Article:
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River Teeth: A Journal of Nonfiction Narrative 5.2 (2004) 116-128
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Ellen Morris Prewitt
On August 7, 2001, I stepped into the fiftieth anniversary celebration of the discovery of oil in Williston Basin, Williston, North Dakota. I knew no one. My family had not been back to the Williston Basin since the December night in 1960 when my father had run his car into a train—as squarely-hit as any the police had ever seen—and died.
When I saw the anniversary announcement on the Internet, I bought a train ticket to Williston. I had to ride the train, it was the way my mother had come and gone from Mississippi to North Dakota and later, with her two little girls, to Denver. So in the early Memphis dawn, I stood on the train platform, close to the tracks, awaiting the City of New Orleans that would take me to Chicago. The train finally showed itself, far down the track, its front light white and piercing. Then the whistle cried. The snub-nosed engine—tall and heavy, its silver body blocking all view—screamed on the tracks. As the cars clattered into the station, slowing, I thought, you want me to get on that motherfucker?
Hours later, when the sun had risen high in the sky, I gazed out the window, and in the flattened train flying beside the tracks, I saw the truth of it: we carry our own shadow with us.
At the Airport International Inn in Williston, I paid my money and received my ticket to the headliner banquet. A table in the lobby displayed hand-made, wooden replicas of oil derricks. "For Sale" tags lay flat beside the derricks. On another table were chunky, metal drill bits, dressed up with black spray paint and tied in gold ribbon.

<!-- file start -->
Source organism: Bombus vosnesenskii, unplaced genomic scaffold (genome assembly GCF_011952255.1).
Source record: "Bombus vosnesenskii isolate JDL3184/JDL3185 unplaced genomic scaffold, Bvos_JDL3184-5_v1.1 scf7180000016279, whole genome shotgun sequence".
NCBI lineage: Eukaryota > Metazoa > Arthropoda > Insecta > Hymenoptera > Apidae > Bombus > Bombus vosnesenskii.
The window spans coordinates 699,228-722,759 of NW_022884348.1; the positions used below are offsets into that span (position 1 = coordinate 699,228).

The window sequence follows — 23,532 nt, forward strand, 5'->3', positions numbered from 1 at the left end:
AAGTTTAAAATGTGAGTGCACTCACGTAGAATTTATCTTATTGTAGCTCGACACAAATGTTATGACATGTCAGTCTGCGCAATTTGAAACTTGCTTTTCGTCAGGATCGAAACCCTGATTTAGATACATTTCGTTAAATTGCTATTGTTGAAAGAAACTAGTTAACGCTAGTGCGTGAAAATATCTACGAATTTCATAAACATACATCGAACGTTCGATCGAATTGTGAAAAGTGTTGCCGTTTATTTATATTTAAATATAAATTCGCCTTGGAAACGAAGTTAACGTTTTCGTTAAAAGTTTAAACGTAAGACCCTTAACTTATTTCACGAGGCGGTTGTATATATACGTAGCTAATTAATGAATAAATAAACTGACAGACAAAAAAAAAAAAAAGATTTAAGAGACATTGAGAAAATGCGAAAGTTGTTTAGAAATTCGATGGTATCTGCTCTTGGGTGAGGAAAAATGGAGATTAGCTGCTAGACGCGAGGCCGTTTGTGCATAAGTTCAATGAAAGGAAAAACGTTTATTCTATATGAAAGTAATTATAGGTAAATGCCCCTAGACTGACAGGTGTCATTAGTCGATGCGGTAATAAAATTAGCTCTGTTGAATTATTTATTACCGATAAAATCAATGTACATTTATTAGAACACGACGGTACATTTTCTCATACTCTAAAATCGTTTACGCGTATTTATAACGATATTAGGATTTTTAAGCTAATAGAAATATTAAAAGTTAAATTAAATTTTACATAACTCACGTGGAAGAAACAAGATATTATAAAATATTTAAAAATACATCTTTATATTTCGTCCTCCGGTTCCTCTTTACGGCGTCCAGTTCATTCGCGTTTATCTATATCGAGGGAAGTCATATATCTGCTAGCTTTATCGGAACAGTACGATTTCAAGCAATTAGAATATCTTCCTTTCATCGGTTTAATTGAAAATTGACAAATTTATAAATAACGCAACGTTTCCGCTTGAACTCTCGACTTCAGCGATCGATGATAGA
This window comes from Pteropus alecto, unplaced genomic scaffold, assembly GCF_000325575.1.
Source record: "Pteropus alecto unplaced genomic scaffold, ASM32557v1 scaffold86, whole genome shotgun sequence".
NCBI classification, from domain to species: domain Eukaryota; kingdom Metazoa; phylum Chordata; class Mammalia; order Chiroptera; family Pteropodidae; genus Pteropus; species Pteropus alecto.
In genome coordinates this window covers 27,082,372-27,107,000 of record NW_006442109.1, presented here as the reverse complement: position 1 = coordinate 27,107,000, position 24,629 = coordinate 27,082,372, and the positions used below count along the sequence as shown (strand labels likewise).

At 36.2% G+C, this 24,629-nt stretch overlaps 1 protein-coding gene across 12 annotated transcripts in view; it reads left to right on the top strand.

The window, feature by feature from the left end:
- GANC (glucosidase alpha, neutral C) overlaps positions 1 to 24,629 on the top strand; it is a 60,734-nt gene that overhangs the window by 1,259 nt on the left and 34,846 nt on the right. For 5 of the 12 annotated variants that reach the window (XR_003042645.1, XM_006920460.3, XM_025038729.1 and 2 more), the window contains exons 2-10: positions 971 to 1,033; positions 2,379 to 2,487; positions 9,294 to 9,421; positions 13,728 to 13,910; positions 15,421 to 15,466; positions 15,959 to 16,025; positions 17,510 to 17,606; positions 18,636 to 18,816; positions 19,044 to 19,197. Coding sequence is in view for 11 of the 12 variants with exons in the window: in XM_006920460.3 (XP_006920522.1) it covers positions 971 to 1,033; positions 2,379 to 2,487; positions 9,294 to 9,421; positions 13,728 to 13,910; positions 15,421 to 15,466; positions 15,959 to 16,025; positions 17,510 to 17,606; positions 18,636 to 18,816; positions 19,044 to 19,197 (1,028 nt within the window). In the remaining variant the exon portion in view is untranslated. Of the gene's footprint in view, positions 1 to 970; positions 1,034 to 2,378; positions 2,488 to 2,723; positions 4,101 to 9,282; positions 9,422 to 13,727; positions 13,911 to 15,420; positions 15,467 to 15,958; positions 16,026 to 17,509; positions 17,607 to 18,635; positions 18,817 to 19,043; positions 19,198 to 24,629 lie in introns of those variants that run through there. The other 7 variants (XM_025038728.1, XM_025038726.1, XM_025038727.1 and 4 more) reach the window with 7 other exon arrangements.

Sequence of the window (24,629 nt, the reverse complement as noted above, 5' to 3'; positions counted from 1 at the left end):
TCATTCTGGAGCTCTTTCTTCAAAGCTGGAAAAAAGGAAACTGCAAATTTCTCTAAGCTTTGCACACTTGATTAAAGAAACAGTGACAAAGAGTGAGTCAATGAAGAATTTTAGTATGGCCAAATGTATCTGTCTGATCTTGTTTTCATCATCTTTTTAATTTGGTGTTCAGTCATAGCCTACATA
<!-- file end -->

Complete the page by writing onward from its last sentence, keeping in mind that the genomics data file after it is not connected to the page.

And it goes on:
"It was a big deal," my mother says of North Dakota's oil boom, but I saw a trifold display board and, thumbtacked to it, several newspaper articles [End Page 116] and a Xerox of the boom's first oil lease. In the hall that led to the banquet room hung portraits of Miss North Dakotas—the Airport International Inn was pageant headquarters. The portraits were cheap, almost Polaroid quality. Maybe the oil boom was a big deal—for rural, isolated North Dakota, even more so for a girl from rural, isolated Mississippi.
Inside the banquet hall, lines of long tables angled in front of the crepe-skirted stage. A woman played a piano that had been rolled to the side of the stage. I'd seen the woman earlier when I was sitting in the lobby. "Everyone in their jewels," she'd said, talking about what to expect from the banquet crowd.
What I saw in the crowd were the old-timers, the banquet honorees. Clumped together in groups of twos, then fours, then sixes, most of them were dressed in saggy-bottomed jeans and plain, unadorned cowboy boots. The cowboy poet, who was to be our entertainment, wandered through the crowd in new jeans, carrying a guitar. Around him, the white-haired old-timers gently milled and eddied, catching up after fifty years. I watched, not with the eyes of the forty-three-year-old woman I was, but with the eyes of the three-year-old daughter I'd been when my father died—the age, a psychiatrist would later tell me, when a girl child is most attached. There, in the Airport International Inn in North Dakota, I spied on the old-timers who might have known my dad.
It's a long way from Mississippi to North Dakota. First, you travel to Memphis where you board the train, then it's twenty-seven hours, twenty-two minutes to North Dakota. To make the trip, you must hurtle between towns, survive the lurching of the cars, cast away your familiar loves. For when you're south of Chicago, the skinny pine trees, the stinkweeds growing beside the tracks—it looks like Mississippi. But when it's time for the Empire...